Recently in board games Category

On Onwards And Downwards

When last they met, the Baron challenged Sir R----- to evade capture whilst moving rooks across and down a chessboard. Beginning with a single rook upon the first file and last rank, the Baron should have advanced it to the second file and thence downwards in rank in response to which Sir R----- should have progressed a rook from beneath the board by as many squares and if by doing so had taken the Baron's would have won the game. If not, Sir R----- could then have chosen either rook, barring one that sits upon the first rank, to move to the next file in the same manner with the Baron responding likewise. With the game continuing in this fashion and ending if either of them were to take a rook moved by the other or if every file had been played upon, the Baron should have had a coin from Sir R----- if he took a piece and Sir R----- one of the Baron's otherwise.

Full text...  

On Blockade

Recall that the Baron's game is comprised of taking turns to place dominoes on a six by six grid of squares with each domino covering a pair of squares. At no turn was a player allowed to place a domino such that it created an oddly-numbered region of empty squares and Sir R----- was to be victorious if, at the end of play, the lines running between the ranks and files of the board were each and every one straddled by at least one domino.

Full text...  

On Turnabout Is Fair Play

Last time they met, the Baron challenged Sir R----- to turn a square of twenty five coins, all but one of which the Baron had placed heads up, to tails by flipping vertically or horizontally adjacent pairs of heads.
As I explained to the Baron, although I'm not at all sure that he was following me, this is essentially the mutilated chess board puzzle and can be solved by exactly the same argument. Specifically, we need simply imagine that the game were played upon a five by five checker board...

Full text...  

On Turning Sixteen

In his last wager, the Baron challenged Sir R----- to put a four by four square of tiles, numbered from one to sixteen, into sequential order from top-left to bottom-right by rotating two by two squares of adjacent tiles. That Sir R----- should have had a prize of three coins if he had succeeded and the Baron should have had one of two coins if he had not suggests that the key to reckoning whether Sir R----- should have taken this wager is to figure whether or not every arrangement of the tiles might be arrived at through such manipulations.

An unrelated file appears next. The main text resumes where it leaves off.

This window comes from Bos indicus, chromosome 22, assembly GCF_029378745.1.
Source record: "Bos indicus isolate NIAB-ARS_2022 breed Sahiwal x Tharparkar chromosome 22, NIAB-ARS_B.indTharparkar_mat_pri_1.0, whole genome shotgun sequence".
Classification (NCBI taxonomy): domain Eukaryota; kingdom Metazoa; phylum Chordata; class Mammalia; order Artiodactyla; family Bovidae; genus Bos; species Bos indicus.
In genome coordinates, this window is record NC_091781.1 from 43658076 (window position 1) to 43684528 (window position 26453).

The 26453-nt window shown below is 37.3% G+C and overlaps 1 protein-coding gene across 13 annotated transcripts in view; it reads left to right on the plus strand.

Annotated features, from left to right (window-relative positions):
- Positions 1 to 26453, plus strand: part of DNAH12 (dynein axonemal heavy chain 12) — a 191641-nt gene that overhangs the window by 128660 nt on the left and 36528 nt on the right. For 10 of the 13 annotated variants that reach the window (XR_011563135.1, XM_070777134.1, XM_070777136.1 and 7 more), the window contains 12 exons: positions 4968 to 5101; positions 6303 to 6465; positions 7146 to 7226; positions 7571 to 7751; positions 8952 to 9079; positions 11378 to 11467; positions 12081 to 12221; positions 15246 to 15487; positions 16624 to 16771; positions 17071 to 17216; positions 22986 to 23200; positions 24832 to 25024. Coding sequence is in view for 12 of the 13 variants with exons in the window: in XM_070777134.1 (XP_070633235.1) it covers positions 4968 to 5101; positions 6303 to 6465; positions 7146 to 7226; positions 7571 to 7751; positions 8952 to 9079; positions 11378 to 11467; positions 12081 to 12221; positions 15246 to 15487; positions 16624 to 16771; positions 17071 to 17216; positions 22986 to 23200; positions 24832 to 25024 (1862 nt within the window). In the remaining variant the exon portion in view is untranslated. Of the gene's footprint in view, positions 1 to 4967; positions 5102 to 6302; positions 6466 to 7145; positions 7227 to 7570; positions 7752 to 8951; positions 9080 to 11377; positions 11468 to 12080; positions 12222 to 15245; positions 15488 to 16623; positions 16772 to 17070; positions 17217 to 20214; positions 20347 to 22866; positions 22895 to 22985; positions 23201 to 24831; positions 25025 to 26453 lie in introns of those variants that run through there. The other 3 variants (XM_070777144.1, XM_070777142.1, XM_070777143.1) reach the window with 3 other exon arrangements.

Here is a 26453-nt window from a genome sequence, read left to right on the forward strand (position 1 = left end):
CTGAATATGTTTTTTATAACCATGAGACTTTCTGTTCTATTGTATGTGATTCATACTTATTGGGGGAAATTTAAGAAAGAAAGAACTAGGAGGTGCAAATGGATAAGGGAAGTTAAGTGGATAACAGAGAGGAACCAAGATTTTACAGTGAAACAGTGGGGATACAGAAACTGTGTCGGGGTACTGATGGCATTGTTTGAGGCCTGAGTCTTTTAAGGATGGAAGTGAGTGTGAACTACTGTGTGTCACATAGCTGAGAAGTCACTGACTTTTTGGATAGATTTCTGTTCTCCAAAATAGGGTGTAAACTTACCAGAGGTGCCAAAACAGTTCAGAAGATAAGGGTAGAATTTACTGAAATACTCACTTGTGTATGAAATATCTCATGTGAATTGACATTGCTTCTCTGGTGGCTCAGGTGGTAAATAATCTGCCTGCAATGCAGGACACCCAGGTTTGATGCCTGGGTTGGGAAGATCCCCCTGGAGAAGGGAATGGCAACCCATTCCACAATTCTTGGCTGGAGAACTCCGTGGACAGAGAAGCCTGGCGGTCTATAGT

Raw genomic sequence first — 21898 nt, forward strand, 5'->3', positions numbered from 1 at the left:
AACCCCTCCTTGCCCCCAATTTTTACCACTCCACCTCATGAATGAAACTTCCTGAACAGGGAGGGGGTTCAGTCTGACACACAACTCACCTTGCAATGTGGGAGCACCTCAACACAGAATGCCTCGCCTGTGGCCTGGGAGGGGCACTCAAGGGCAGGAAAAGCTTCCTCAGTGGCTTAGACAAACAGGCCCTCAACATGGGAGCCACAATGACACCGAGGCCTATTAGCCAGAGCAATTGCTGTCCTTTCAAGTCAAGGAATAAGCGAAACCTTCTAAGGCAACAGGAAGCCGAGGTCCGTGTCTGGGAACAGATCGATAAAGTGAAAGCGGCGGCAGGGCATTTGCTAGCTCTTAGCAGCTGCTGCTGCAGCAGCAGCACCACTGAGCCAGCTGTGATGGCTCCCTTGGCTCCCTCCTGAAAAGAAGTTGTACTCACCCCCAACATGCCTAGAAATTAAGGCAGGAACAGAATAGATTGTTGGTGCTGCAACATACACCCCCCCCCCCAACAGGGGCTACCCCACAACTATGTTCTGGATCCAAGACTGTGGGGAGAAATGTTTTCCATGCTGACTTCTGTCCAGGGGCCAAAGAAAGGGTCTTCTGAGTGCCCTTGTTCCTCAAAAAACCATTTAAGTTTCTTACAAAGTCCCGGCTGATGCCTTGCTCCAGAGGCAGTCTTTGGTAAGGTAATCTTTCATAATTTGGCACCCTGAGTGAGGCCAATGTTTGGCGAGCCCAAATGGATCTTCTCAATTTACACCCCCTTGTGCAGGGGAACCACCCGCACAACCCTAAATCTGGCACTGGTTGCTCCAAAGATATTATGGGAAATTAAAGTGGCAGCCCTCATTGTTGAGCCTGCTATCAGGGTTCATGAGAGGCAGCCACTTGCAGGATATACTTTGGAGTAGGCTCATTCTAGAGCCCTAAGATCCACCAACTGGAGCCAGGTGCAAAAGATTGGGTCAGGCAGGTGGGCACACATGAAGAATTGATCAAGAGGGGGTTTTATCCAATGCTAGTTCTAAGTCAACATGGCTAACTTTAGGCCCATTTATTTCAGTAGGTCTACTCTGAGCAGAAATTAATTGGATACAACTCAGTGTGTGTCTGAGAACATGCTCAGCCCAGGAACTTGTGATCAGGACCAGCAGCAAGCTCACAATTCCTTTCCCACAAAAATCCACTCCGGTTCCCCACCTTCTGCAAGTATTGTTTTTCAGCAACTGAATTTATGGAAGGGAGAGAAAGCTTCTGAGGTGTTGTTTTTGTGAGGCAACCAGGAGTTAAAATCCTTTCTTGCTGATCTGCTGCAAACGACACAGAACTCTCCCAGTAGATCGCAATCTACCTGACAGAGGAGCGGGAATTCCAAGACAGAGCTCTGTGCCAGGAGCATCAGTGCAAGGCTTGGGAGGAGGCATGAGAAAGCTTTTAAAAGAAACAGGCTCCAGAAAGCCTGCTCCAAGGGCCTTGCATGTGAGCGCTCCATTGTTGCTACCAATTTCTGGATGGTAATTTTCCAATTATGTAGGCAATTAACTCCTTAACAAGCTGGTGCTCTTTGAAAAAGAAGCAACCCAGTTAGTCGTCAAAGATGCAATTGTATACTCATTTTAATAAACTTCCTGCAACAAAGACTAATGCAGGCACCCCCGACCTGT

Full text...  

On Onwards And Upwards

In the Baron's latest game, Sir R----- was to place a queen upon the first rank or file of a chessboard and the Baron was to then move it horizontally, vertically or diagonally in its regular manner to a square of higher rank and/or file. Sir R----- was then to do the same in his turn and, alternating thereafter, he who moved the queen to the top-rightmost square was to be declared the winner.

Full text...  

On Endarkenment

The first thing to note about the Baron's game is that since four tiles must be turned over at each turn it is impossible to turn out an odd number of lamps. If one of the four was lit at the start of the turn, then three would be at its end yielding a net change of two. Considering the change made when from zero to four tiles were lit at the outset makes it clear that a game with an odd parity of lit lamps cannot be won.
If presented with such a board Sir R----- should most certainly have declined the Baron's wager.

Full text...  
This site requires HTML5, CSS 2.1 and JavaScript 5 and has been tested with

Chrome Chrome 26+
Firefox Firefox 20+
Internet Explorer Internet Explorer 9+